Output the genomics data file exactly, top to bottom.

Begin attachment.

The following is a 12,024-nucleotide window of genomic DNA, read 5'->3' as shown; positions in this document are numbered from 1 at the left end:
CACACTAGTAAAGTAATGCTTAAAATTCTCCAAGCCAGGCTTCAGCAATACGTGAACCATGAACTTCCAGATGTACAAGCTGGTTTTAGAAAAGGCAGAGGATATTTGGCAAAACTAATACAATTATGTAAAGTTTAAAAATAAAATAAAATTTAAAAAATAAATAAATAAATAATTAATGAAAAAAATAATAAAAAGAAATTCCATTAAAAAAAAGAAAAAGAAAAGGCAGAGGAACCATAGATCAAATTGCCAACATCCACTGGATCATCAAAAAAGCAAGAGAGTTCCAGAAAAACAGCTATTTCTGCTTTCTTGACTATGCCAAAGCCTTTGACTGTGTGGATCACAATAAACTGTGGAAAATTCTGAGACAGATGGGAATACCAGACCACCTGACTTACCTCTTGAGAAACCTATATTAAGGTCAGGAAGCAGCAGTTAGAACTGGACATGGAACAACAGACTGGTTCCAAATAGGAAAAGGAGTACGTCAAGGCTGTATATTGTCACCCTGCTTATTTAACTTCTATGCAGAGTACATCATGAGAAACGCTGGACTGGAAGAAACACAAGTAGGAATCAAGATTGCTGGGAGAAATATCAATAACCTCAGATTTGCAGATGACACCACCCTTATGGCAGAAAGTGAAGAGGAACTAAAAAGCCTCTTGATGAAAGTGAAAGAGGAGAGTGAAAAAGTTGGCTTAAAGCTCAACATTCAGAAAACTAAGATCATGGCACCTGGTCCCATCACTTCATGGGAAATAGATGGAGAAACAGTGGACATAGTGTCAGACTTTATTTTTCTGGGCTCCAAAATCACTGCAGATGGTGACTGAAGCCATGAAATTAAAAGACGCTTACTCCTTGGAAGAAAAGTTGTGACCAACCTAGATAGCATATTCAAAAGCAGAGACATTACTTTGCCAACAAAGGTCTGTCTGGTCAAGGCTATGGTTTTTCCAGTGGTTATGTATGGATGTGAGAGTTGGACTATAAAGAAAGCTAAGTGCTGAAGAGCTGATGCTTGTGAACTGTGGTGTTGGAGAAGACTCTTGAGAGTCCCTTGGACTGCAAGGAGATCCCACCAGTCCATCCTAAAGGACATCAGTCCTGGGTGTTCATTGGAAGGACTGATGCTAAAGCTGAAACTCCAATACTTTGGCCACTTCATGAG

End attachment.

The following is a 12,024-nucleotide window of genomic DNA, read 5'->3' as shown; positions in this document are numbered from 1 at the left end:
CACACTAGTAAAGTAATGCTTAAAATTCTCCAAGCCAGGCTTCAGCAATACGTGAACCATGAACTTCCAGATGTACAAGCTGGTTTTAGAAAAGGCAGAGGATATTTGGCAAAACTAATACAATTATGTAAAGTTTAAAAATAAAATAAAATTTAAAAAATAAATAAATAAATAATTAATGAAAAAAATAATAAAAAGAAATTCCATTAAAAAAAAGAAAAAGAAAAGGCAGAGGAACCATAGATCAAATTGCCAACATCCACTGGATCATCAAAAAAGCAAGAGAGTTCCAGAAAAACAGCTATTTCTGCTTTCTTGACTATGCCAAAGCCTTTGACTGTGTGGATCACAATAAACTGTGGAAAATTCTGAGACAGATGGGAATACCAGACCACCTGACTTACCTCTTGAGAAACCTATATTAAGGTCAGGAAGCAGCAGTTAGAACTGGACATGGAACAACAGACTGGTTCCAAATAGGAAAAGGAGTACGTCAAGGCTGTATATTGTCACCCTGCTTATTTAACTTCTATGCAGAGTACATCATGAGAAACGCTGGACTGGAAGAAACACAAGTAGGAATCAAGATTGCTGGGAGAAATATCAATAACCTCAGATTTGCAGATGACACCACCCTTATGGCAGAAAGTGAAGAGGAACTAAAAAGCCTCTTGATGAAAGTGAAAGAGGAGAGTGAAAAAGTTGGCTTAAAGCTCAACATTCAGAAAACTAAGATCATGGCACCTGGTCCCATCACTTCATGGGAAATAGATGGAGAAACAGTGGACATAGTGTCAGACTTTATTTTTCTGGGCTCCAAAATCACTGCAGATGGTGACTGAAGCCATGAAATTAAAAGACGCTTACTCCTTGGAAGAAAAGTTGTGACCAACCTAGATAGCATATTCAAAAGCAGAGACATTACTTTGCCAACAAAGGTCTGTCTGGTCAAGGCTATGGTTTTTCCAGTGGTTATGTATGGATGTGAGAGTTGGACTATAAAGAAAGCTAAGTGCTGAAGAGCTGATGCTTGTGAACTGTGGTGTTGGAGAAGACTCTTGAGAGTCCCTTGGACTGCAAGGAGATCCCACCAGTCCATCCTAAAGGACATCAGTCCTGGGTGTTCATTGGAAGGACTGATGCTAAAGCTGAAACTCCAATACTTTGGCCACTTCATGAG